Employed youth aren’t exempt from struggles either, having to contend with issues such as “black tax”, which sees a portion of their salary being used to support their families, and race- and gender-based discrimination at the workplace. The spectre of migrant labour is also a reality many of these young people have to face as the bulk of the country’s economy remains centralised in major metros.
The ANC and the DA have both placed job creation at the core of their campaigns, with the former often reflecting on the gains made by its Expanded Public Works Programme in bridging the unemployment gap, but being vague about its future plans, and the latter promising an environment conducive to the creation of “job opportunities”, but scarcely elaborating on this.
The DA has, in recent years, embarked on a drive to attract black voters to its fold but has, ironically, failed to get into the heart of the core issues, such as the aforementioned, afflicting the electorate they have so fiercely pursued. It has also not said much about youth development and this bothers me.
The ANC, on the other hand, seems to lack the political will to address these issues and, where it has made attempts to do so, progress is slow.
In contrast to its main rival, it has launched a campaign targeted at the youth, although I found this to be patronising as it was focused wholly on being trendy and making the party appear as if it is in touch with young people. For the past few weeks, my Twitter timeline has been inundated with pictures and videos of senior ANC members doing the “dab” (a popular dance the party has employed as part of its election campaign) as well as famous personalities getting behind the party’s campaign.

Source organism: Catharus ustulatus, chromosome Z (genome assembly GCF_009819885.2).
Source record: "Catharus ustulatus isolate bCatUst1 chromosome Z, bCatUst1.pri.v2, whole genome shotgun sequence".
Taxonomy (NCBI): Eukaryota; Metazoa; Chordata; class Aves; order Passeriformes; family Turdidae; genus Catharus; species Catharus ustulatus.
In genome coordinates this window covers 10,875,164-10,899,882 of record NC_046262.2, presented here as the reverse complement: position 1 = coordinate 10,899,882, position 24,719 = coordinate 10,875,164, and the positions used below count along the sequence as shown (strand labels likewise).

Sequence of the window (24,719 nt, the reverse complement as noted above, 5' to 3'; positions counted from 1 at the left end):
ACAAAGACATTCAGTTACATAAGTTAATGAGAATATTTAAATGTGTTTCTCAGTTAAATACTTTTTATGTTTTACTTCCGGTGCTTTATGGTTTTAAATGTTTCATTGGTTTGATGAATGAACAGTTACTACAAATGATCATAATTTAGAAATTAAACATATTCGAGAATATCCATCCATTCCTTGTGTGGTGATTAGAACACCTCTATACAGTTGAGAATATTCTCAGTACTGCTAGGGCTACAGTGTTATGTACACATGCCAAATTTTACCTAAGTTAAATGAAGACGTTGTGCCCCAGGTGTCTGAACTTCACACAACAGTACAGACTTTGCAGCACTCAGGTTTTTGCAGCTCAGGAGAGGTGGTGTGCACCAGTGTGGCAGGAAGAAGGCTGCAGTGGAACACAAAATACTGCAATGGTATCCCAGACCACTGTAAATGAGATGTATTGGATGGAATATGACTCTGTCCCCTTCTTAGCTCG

This is not, of course, not the first time the party has employed such strategies. As it compiled a house/kwaito CD entitled ANC Y Tjukutja for the previous national elections in an effort to attract young voters.
Although it is important to get young people revved up with the prospect of a better future, the youth vote will need to be courted with more than just T-shirts, promotional mixtapes, celebrity endorsements and politicians doing the dab.
Of the “big three”, the EFF has had the most convincing campaign and has been the most coherent. Their campaign has been centred on the changes they intend to bring at a local level, appealing directly to the aspirations of the working class. Among their drawcards has been putting an end to corruption, which they believe is exacerbated by the tender system.
They have also promised to increase employment with a decentralised, community-based approach and have steered clear of narratives suggesting the bringing about of change through a top-down manner and this has been popular with the party’s followers. What was most notable about their campaign for me, though, is that it has succeeded without the support of popular personalities and has mass appeal among the youth without relying on song and dance to get to get their message across.
Now, as I prepare to cast my vote for the first time ever, two things will be at the top of my mind: the disillusionment I still feel and the multipolar, robust democracy I envision for South Africa.